Fat Caliper Accuracy: Do They Really Work?

fat caliper accuracy

Many people consider that the epitome of a fitness life is to achieve the best physical shape you can have – which is why we see the training and supplement business continuously blooming. There are many ways for us to achieve our fitness goals and stay in shape, most of these floating around continuous training and diet plans.

However, in order to achieve our best physical health, there are many new and innovative methods of measuring our progress (we’re in the 21st century, after all). Our body fat percentage has always been an important fact, which is why technology has invested in creating scales for charting our physical improvement – in terms of fat. This is where a fat caliper can come in handy.

How fat calipers work

A body fat caliper will measure your skin folds to see exactly how much fat you have under your skin. The examiner will then put the number he or she gets into an equation, predicting the body fat percentage and the body density. However, there’s a trick to using these calipers… and that is that they do not directly measure your body fat percentage. Therefore, there remains a lot of room for errors to creep in.

Small errors can make a big difference for the outcome. While there are ways to make your body fat calipers more reliable, there’s just so much you can do. I’m sure you’ve heard this at least once: “I just measured my body fat. It’s 15.7%.”

7 points of a percent! Even a hydrostatic weighing displays 2-3% accuracy errors. But a point of 7 percent fat caliper? That’s basically improbable – simply because you don’t need the “point” part. It’s the progress in time that matters. In order to do that, you need to have the right equations in hand… and there’s more than 100 of them to choose from. Choosing the wrong equation would make the caliper next to useless – so it’s like trying to play the lottery and hope that your numbers work.

Cases in which fat calipers are not accurate

Many people claim that a caliper is a great investment – that is if you have an experienced trainer guiding you. But while it may give you a good idea at some point, there are also times when they are prone to errors – especially if you use your caliper on someone else, for example. Here are some cases which you need to be wary of.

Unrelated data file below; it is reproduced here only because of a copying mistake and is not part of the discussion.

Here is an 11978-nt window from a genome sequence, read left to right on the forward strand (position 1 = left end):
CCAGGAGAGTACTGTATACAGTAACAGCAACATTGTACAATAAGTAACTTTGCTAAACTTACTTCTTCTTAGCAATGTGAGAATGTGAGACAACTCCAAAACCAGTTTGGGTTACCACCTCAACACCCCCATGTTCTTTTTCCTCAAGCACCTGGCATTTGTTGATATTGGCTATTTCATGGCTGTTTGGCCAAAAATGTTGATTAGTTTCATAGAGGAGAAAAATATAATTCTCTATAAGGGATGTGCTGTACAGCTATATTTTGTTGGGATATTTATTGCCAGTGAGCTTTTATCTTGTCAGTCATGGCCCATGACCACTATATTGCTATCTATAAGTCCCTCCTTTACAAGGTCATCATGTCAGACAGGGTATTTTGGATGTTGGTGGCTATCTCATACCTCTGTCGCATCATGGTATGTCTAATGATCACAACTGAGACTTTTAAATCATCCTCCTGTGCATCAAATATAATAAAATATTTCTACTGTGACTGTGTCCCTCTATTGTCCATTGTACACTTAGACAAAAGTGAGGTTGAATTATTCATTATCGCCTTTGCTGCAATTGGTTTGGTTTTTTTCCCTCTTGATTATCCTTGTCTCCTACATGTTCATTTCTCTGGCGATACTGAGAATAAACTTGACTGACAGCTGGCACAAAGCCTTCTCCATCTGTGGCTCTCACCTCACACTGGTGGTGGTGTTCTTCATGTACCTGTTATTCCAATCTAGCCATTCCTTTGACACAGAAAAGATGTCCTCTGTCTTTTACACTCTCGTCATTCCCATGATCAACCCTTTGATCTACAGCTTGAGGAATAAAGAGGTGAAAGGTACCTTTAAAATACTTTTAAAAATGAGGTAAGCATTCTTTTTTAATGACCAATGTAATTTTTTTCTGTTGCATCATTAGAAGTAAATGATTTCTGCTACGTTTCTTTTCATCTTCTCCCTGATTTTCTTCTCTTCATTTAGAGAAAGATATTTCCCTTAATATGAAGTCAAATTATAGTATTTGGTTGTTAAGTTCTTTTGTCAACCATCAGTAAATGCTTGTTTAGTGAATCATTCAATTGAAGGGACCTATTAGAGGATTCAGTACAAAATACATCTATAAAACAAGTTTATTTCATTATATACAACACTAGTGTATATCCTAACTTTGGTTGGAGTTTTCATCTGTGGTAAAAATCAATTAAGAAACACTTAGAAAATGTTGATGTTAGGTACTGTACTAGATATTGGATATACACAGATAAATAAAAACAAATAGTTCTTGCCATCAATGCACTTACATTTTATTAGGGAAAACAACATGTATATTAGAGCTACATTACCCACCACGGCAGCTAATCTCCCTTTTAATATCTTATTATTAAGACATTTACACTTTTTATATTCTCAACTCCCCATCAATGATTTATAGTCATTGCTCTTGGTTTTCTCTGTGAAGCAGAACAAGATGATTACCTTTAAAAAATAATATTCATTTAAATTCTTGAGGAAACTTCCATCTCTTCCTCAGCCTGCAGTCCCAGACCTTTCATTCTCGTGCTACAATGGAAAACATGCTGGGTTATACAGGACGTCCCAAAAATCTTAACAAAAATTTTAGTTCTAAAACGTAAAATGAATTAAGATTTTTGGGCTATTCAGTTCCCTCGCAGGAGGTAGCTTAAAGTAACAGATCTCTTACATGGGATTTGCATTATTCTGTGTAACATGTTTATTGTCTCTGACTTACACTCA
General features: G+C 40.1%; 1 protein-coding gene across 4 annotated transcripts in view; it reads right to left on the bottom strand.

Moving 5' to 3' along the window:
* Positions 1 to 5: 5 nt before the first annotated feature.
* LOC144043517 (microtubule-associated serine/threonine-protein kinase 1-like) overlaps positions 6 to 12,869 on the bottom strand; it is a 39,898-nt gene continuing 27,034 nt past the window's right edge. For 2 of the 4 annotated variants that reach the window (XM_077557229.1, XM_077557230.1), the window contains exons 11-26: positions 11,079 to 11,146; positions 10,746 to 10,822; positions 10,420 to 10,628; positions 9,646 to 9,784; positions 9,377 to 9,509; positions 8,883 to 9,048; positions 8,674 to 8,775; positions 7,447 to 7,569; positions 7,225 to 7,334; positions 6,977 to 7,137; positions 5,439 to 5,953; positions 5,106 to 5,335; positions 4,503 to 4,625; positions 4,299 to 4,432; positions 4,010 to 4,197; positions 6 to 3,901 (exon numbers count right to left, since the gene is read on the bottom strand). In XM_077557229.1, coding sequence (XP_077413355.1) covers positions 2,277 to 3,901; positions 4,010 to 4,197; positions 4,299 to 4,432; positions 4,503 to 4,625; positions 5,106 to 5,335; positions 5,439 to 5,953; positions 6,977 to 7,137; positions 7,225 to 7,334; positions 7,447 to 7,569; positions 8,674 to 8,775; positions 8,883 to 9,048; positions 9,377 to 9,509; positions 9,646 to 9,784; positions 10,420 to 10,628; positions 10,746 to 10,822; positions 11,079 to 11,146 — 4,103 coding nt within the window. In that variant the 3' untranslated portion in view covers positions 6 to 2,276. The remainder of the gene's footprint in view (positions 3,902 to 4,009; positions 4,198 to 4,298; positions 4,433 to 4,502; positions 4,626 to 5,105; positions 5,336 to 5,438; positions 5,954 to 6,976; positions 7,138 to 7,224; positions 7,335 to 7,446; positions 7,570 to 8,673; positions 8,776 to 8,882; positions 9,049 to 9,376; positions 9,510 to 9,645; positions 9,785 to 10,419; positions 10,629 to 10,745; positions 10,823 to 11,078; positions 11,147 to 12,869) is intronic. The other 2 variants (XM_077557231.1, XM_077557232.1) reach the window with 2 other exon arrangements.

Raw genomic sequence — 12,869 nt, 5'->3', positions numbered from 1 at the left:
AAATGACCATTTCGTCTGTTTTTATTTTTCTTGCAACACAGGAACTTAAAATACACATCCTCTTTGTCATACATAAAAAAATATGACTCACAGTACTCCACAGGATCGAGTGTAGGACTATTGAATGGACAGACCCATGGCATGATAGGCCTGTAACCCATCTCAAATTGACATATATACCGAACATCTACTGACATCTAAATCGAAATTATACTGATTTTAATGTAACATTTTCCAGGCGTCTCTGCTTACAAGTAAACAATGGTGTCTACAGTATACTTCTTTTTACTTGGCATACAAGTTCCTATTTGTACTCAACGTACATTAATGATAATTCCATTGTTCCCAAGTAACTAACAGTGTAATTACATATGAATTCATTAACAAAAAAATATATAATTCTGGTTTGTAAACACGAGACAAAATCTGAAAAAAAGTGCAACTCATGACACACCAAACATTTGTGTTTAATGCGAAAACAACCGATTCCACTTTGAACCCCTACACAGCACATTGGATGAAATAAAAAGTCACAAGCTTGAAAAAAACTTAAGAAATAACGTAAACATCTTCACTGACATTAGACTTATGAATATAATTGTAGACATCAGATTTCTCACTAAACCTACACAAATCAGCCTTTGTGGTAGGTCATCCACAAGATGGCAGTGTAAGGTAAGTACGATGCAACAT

1. Results are influenced by the accuracy of your skin fold sites

If you’re using something like the Jackson-Pollock equation, you should know that it uses a 7-site test to calculate your body fat density. A location needs to be precisely found, and therefore, it cannot be eyeballed. A tape measurer has to be used in order to find the sites, and you must spend whatever time necessary to discover them. For example, one of the points is exactly 2 cm right of your belly button.

2. You need a perfect technique

Say that you locate the spots – that is just the first step. However, if you place the caliper wrong, you have once more wasted precious time which will only get you the wrong data. For example, let’s say that X marks the spot: shoulder blade calipers must be placed on the X directly while the triceps caliper needs both jaws on either side of the X. It may look insignificant now, but if the procedure is not followed correctly, the accuracy will drop significantly. Other guidelines say that a reading can only occur after you pinch, hold and wait for 3 seconds. This skin compression would enable a more accurate reading.

3. They use empirical estimations, such as age

Each equation has a certain way of determining the body fat composition. The Jackson-Pollock one, for instance, looks like this:

Density of the body = 1.112 – (0.00043499 x Skinfolds Sum) + (0.00000055 x) + (0.00028826 x Your Age)

See how heavily influenced we are by the age? For example, let’s say that we have two versions of the same man: an athletic and a non-athletic one. They will both have different body compositions – but the equation will only analyze him by his standard age measurements. Therefore, a fit and active 50-year-old may end up having his body fat mass underestimated.

4. They make assumptions about the distribution of the body fat

People have two types of fat: subcutaneous fat and visceral fat. Unfortunately, not all calipers take into consideration the fact that fat may be distributed differently. This can depend on different factors such as gender, lifestyle, ethnicity and age.

So, are fat calipers accurate? Yes, they are – if you use them right. You may want to take advice from a professional if you’re still uncertain. A job well done will definitely get you accurate results.

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